These Harrowing Photos Show What the Journey to the Mexico-US Border Is Really Like
In November, the Magnum photographer Larry Towell followed along as the migrants Trump railed against sought asylum amid chaos.
Irapuato, Guanajuato, Mexico. November 12, 2018. North of Irapuato, about 1,500 miles from Tijuana. Migrants board a truck carrying rolls of steel rebar used for construction. Many drivers let migrants board despite the danger. Others refuse and continue on their way.
Last Friday, after the federal government had been partially shut down for over a month, Donald Trump finally agreed to reopen it. Well, for three weeks, at least: Between now and February 15, America's esteemed lawmakers will once again debate how best to deal with the southern border, one Trump, of course, has long deemed in desperate need of a "big, beautiful wall."
It's a campaign promise that went unfilled during the first two years of his presidency, the linchpin in a depraved rhetoric that somehow got uglier last fall, when Trump learned a "migrant caravan" was heading toward the border between the United States and Mexico. Thousands of people fleeing poverty and violence in Honduras and Guatemala had set off in the hopes of settling in (or at least reaching) America. It wasn't the first of its kind: that caravan had been preceded by others, and last week, the Washington Post reported a new caravan of more than 10,000 people was making its way to the border.
The Canadian photographer Larry Towell, who shoots primarily in black and white, arrived in Mexico City on November 9, 2018—just as a midterm campaign defined in part by Trump's caravan-focused demagoguery had ended—without an assignment. He was there, by his own accord, to follow that wave of migrants as they made their way north to Tijuana, documenting an expedition that had attracted so much attention from the most powerful man in the world. He had been unaware, initially, that migrants planned to leave very early the next morning, at 5 AM; when he showed up late at the stadium where they had been staying, the photographer had to scramble.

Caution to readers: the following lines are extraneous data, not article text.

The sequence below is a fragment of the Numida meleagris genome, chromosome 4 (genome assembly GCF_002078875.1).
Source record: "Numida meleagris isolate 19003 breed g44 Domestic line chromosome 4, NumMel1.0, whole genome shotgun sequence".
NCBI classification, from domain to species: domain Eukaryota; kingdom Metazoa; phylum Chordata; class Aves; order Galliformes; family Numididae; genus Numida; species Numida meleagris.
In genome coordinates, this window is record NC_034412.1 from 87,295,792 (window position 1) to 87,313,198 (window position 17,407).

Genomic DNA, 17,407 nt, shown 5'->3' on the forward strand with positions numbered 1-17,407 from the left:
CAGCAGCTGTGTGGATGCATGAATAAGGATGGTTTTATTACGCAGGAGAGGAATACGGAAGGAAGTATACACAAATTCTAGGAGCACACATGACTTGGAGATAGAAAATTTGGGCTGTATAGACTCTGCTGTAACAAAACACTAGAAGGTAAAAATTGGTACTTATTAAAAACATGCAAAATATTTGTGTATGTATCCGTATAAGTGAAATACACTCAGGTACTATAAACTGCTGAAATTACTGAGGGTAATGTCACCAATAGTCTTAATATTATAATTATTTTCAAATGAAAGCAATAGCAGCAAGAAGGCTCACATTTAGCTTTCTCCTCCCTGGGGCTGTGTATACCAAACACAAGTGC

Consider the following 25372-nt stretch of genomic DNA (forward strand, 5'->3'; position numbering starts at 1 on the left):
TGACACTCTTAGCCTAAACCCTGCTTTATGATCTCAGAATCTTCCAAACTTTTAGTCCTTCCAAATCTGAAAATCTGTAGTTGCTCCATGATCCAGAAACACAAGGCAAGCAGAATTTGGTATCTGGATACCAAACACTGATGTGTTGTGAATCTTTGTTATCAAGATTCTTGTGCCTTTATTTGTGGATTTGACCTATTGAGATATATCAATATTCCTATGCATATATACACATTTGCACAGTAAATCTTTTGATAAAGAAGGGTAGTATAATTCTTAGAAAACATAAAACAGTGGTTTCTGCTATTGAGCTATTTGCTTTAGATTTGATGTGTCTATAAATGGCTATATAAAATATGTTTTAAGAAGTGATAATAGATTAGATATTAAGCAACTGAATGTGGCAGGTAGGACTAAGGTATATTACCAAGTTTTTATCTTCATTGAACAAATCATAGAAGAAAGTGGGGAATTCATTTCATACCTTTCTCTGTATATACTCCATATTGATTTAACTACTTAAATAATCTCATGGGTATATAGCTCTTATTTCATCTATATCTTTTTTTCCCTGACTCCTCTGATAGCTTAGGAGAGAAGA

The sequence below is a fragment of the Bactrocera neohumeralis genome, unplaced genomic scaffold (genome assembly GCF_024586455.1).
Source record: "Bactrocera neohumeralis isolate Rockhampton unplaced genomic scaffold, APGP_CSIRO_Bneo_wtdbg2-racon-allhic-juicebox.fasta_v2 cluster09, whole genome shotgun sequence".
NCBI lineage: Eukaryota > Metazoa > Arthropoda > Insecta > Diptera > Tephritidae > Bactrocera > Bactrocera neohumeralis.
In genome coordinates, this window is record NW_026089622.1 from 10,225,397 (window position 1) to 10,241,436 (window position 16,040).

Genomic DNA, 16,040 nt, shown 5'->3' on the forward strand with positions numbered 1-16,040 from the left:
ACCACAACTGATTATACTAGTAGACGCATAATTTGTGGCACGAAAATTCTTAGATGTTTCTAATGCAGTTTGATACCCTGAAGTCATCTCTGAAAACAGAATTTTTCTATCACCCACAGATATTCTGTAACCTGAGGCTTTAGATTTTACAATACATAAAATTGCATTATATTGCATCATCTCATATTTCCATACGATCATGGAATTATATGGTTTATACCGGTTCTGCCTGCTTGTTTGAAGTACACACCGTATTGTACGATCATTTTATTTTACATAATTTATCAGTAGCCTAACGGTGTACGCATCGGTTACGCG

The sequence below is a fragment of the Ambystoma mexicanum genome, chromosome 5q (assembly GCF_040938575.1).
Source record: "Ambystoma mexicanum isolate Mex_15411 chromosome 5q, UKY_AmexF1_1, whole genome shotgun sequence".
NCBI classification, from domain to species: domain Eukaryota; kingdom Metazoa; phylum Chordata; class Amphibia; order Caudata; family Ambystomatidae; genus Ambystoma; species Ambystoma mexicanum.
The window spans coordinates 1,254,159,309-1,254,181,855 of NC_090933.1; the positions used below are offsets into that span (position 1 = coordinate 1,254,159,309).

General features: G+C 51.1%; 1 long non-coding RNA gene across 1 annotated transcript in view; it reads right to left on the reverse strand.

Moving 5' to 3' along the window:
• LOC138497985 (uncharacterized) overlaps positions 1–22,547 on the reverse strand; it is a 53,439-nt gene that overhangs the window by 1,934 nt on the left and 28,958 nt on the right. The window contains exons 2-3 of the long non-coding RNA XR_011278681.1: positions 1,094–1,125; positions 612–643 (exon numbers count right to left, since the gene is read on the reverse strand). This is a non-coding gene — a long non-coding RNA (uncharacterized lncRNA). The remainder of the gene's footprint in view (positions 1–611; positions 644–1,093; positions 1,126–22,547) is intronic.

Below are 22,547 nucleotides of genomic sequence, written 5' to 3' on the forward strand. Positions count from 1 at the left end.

Towell, however, is no stranger to this part of the world, or these sorts of issues—he has long shined a light on the dispossessed, on those in exile. In the 1980s, he made a name for himself shooting everything from the Contras, the US-supported, murderous right-wing rebel group in Nicaragua, to the family members of those who had been "disappeared" at the height of the Guatemalan Civil War.
Below, published for the first time here, are photos taken by Towell of a journey that hasn't always attracted elite attention, but has consistently been defined by hardship, courage, and perseverance.
Find more of Larry Towell's work on his website. All photos by Larry Towell/Magnum Photos.
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